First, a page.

As the steel industry boomed in Pittsburgh during the last quarter of the nineteenth century, the population of the city grew. New residents required federal services, so Pittsburgh native and Secretary of the Treasury Andrew W. Mellon helped to allocate funds for a new federal building in his hometown. Mellon supported the construction of a building that would represent the rise of Pittsburgh and western Pennsylvania to national political and economic prominence.
The New York architectural firm of Trowbridge & Livingston designed the building under the auspices of Supervising Architect of the Treasury James A. Wetmore. Construction commenced in 1931 but stopped shortly thereafter due to a labor dispute. The strike ended and construction resumed on June 8, 1932. The building was erected over the rail line in order to eliminate transporting mail to and from stations. It was completed and opened to the public on October 13, 1934 amid much fanfare, as was typical for federal building dedications during the Depression era, when federal buildings were symbols of hope for economic recovery and social stability. The Western District of Pennsylvania gaveled in its first court session in the building on November 7, 1934. Referred to as the New Federal Building until 1964, when another federal building was built across the street, it was the city's main postal distribution center until the majority of postal functions moved to a new facility in 1983. General Services Administration (GSA) acquired the building the following year.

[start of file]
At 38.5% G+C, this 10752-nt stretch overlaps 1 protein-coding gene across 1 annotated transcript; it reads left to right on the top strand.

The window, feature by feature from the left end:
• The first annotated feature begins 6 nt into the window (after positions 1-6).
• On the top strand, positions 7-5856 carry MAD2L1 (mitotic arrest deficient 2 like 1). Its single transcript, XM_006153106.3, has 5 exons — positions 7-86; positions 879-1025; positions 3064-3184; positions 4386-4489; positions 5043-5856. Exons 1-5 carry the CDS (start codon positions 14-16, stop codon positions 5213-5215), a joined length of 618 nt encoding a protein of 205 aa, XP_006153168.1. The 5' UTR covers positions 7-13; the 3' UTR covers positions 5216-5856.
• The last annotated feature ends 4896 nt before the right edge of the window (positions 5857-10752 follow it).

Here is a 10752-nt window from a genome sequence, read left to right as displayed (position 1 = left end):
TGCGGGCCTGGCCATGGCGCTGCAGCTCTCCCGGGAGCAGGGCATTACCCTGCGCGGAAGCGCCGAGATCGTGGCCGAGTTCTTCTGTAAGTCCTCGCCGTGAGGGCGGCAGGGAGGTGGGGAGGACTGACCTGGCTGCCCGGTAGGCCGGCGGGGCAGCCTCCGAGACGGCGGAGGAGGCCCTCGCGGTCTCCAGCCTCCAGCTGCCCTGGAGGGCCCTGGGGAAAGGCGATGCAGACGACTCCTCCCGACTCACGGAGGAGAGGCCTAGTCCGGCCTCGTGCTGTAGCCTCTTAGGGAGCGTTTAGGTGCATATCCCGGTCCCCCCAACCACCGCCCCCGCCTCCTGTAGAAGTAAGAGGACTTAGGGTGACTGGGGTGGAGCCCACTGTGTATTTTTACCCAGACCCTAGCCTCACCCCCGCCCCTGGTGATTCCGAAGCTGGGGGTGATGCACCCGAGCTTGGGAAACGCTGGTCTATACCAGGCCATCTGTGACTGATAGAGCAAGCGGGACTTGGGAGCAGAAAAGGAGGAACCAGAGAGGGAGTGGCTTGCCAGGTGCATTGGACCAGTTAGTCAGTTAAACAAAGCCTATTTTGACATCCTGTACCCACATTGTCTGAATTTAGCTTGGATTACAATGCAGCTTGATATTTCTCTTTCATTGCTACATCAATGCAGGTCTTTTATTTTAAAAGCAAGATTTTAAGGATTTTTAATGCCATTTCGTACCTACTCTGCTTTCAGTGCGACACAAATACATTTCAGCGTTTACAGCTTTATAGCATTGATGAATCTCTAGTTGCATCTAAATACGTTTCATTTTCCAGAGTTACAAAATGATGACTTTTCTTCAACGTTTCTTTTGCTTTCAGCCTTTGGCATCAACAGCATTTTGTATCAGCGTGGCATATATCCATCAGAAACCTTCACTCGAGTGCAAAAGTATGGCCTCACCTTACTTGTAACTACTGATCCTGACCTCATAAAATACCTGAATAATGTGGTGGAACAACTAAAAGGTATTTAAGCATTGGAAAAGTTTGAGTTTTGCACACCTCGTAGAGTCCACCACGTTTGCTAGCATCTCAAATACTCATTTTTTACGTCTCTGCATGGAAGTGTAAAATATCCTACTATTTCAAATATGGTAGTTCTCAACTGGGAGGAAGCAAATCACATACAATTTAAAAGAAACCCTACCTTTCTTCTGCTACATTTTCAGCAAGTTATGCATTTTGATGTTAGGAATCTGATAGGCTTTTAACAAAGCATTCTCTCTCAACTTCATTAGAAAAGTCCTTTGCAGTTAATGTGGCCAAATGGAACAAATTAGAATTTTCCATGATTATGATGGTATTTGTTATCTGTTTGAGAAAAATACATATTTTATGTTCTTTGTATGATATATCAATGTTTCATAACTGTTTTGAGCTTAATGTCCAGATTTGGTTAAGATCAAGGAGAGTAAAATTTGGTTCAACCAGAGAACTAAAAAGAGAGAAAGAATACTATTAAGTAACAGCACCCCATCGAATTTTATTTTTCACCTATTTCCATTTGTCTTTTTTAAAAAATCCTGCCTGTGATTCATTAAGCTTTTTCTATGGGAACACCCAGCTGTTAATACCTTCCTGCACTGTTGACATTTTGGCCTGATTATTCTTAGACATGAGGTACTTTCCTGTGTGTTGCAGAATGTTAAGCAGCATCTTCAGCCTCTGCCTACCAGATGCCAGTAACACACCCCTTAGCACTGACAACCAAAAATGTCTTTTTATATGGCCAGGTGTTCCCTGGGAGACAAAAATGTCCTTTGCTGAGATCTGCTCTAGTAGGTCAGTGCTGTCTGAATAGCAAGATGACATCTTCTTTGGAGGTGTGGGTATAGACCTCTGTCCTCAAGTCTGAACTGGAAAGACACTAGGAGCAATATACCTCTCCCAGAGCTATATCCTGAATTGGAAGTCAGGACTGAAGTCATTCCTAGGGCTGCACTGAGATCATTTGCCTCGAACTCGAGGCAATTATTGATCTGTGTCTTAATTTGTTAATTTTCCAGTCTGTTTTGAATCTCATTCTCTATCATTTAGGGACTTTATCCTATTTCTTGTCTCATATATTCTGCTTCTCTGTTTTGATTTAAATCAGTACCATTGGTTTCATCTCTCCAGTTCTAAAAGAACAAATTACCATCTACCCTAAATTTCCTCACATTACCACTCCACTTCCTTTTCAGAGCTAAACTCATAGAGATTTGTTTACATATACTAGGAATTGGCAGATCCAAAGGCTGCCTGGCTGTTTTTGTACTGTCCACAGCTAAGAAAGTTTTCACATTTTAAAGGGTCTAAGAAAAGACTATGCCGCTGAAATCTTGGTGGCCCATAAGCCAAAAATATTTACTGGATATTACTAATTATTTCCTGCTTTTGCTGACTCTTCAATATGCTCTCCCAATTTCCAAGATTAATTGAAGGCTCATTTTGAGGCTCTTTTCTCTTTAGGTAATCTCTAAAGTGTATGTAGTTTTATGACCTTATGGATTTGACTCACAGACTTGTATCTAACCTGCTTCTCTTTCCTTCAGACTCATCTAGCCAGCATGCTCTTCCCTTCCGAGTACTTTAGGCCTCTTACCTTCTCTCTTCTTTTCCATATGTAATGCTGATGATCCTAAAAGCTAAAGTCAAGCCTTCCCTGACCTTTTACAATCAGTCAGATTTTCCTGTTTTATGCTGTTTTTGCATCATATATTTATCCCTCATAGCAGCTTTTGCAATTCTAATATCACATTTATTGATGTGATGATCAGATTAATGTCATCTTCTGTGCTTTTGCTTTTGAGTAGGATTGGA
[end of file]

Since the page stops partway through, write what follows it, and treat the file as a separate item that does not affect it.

During the 20th century, the building underwent several significant interior alterations, which included the addition of new courtrooms and the removal of the train tracks. Renovations that began in 2002 involved the modernization of existing courtrooms and the installation of six new courtrooms and judge's chambers to accommodate the growing needs of the courts. Lobby spaces were restored, and the building's exterior was cleaned and re-pointed.
The U.S. Post Office and Courthouse is a contributing building in the Pittsburgh Central Downtown Historic District, which was listed in the National Register of Historic Places in 1985. Ten years later, the building was individually listed in the National Register of Historic Places as the US Post Office and Courthouse-Pittsburgh. The renovation design received a citation at the 2001 GSA Design Awards Ceremony. In 2015, the building was renamed for Joseph F. Weis Jr., a judge in the Third Circuit Court of Appeals.
The Grant Street Station Post Office, which had been in the Seventh Avenue section of the building since its opening, closed permanently at 2:00 p.m. EST on Saturday Afternoon, February 15, 2014. Glenn A. Walsh, who had leased a post office box in this Post Office for more than 25 years, was the last member of the general public in the Post Office at the time of closing.